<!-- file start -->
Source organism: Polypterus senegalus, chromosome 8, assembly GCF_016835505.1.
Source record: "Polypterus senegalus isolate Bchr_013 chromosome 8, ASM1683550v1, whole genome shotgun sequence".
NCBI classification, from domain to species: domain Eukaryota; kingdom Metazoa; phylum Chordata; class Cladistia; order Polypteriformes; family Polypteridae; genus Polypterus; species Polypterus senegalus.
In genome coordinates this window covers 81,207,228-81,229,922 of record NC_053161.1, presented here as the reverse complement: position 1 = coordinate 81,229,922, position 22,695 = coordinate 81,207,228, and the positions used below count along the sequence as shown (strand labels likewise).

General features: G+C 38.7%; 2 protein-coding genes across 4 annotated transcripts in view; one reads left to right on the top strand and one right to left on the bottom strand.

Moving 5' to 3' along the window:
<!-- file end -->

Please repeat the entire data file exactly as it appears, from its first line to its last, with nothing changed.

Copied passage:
Source organism: Polypterus senegalus, chromosome 8, assembly GCF_016835505.1.
Source record: "Polypterus senegalus isolate Bchr_013 chromosome 8, ASM1683550v1, whole genome shotgun sequence".
NCBI classification, from domain to species: domain Eukaryota; kingdom Metazoa; phylum Chordata; class Cladistia; order Polypteriformes; family Polypteridae; genus Polypterus; species Polypterus senegalus.
In genome coordinates this window covers 81,207,228-81,229,922 of record NC_053161.1, presented here as the reverse complement: position 1 = coordinate 81,229,922, position 22,695 = coordinate 81,207,228, and the positions used below count along the sequence as shown (strand labels likewise).

General features: G+C 38.7%; 2 protein-coding genes across 4 annotated transcripts in view; one reads left to right on the top strand and one right to left on the bottom strand.

Moving 5' to 3' along the window: